A fast-paced thriller that moves from Haiti’s mean streets to New York’s, all the while chronicling some high-octane lives.
Not all of them estimable, by any means. Colonel Hugo Ferray, for instance, is as deep-dyed a villain as ever twirled an ill-disposed mustache. We meet him first doing what he does best: murdering without remorse and raping without conscience. Ferray is to a value system what Torquemada was to the idea of mercy. Balancing him is young Fabrice Lacroix, a sweet-natured innocent forced to flee Haiti when he becomes the sole surviving witness to one of the Colonel’s bloodier capers: the wholesale slaughter of a well-to-do family for the sake of a buck. In New York, Fabrice is taken under various wings until circumstances lead him to the West Indian restaurant owned by Madame Arcinciel. There, his life takes an upward turn of a kind he never could have imagined. Jewelry store owner Moe Rosen, too, is undergoing transformation—from loser to winner—with Madam Arcinciel pivotal. If he hadn’t foiled a mugger’s sneak attack, he never would have met Madame’s star waitress, the magnificent Marlene, love object and catalyst for everything bright and beautiful. His love is requited, his failing jewelry store turns a corner, and, to his astonishment, Moe, the near-misanthrope, finds himself enjoying Mr. Rogers–like popularity in his rapidly changing Brooklyn neighborhood. Suddenly, Colonel Ferray materializes, his dark agenda crammed, as always, with despicable plots—involving the hunted Fabrice, yes, but also Madame’s daughter and Moe’s Marlene for good measure. And for a while, evil is clearly in the ascendancy until the forces of good get a timely boost from some beneficent voodoo.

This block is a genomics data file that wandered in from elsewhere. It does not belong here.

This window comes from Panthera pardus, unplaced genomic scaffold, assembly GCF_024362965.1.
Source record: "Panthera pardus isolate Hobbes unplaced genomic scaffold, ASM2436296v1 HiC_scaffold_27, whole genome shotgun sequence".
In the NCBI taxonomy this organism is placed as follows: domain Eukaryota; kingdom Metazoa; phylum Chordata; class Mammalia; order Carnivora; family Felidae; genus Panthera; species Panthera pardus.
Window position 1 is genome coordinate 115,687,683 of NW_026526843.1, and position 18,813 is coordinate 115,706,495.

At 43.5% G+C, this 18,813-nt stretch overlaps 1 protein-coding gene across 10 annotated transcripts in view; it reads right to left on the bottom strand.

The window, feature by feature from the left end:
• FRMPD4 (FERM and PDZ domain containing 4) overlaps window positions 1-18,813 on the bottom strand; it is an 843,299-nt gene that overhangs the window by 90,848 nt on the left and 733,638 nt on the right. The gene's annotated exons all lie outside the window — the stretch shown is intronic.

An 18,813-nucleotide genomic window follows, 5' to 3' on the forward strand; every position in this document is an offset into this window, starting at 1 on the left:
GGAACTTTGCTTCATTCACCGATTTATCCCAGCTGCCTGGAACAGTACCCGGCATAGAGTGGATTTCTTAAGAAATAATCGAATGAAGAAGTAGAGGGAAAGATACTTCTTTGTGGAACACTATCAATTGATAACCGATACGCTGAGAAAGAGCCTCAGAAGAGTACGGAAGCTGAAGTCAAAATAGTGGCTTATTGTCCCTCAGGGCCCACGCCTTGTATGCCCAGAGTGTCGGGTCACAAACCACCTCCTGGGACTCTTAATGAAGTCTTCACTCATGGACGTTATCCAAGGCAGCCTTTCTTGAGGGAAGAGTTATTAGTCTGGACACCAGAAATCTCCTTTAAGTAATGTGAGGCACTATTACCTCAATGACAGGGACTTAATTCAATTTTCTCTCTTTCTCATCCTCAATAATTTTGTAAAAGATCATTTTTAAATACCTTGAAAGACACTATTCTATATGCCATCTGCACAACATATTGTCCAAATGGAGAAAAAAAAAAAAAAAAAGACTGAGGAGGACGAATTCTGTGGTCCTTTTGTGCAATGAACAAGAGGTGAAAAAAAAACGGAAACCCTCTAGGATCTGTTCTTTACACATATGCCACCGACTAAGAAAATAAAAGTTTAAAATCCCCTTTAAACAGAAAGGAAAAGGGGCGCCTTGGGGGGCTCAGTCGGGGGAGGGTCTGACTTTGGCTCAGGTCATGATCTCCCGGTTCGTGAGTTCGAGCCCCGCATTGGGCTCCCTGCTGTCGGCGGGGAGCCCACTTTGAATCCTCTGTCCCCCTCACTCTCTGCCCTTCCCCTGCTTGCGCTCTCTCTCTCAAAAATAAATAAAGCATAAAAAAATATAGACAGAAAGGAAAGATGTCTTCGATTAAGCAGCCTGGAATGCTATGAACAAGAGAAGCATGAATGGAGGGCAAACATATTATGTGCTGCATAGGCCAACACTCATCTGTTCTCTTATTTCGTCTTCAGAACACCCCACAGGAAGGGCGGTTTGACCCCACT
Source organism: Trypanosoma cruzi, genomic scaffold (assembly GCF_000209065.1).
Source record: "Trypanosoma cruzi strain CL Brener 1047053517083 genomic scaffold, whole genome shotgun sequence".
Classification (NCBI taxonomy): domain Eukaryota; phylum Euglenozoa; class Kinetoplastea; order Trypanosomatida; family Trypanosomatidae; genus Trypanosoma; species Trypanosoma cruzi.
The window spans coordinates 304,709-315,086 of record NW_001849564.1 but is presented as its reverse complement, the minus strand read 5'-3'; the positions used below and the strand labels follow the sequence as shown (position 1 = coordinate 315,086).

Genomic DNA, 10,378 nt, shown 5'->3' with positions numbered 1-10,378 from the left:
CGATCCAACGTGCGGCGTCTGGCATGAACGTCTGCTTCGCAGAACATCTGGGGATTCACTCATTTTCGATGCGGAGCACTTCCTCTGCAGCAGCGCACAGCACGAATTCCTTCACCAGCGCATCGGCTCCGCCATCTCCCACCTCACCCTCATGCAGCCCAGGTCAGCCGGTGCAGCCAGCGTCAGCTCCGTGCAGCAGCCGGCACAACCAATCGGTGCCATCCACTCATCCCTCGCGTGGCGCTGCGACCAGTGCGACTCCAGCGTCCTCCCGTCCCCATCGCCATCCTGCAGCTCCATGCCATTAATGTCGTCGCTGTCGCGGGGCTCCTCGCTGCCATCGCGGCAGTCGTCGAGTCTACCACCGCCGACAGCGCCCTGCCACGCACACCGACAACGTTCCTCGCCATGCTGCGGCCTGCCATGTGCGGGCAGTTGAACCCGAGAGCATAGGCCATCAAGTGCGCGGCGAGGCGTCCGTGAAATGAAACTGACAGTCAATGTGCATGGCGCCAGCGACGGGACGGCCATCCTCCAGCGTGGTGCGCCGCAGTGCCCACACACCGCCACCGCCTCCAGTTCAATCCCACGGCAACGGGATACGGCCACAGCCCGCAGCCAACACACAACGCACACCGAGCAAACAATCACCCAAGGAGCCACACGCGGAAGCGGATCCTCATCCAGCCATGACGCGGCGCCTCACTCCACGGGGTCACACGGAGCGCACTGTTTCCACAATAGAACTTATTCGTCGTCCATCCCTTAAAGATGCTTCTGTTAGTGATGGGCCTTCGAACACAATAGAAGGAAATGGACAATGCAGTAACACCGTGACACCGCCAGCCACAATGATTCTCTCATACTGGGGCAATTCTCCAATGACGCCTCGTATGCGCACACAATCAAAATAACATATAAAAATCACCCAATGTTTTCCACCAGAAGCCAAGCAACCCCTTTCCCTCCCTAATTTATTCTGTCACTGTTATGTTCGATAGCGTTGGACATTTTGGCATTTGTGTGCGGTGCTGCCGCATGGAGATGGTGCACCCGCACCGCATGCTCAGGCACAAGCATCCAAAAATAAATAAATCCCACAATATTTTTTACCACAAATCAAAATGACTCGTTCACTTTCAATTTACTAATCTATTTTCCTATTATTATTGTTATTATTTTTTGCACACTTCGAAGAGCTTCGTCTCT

Salinger (Beyond the Fire, 1997) doesn’t have it all together yet in the plotting department, but his good guys are thoroughly likable, and his bad guys keep the pages turning.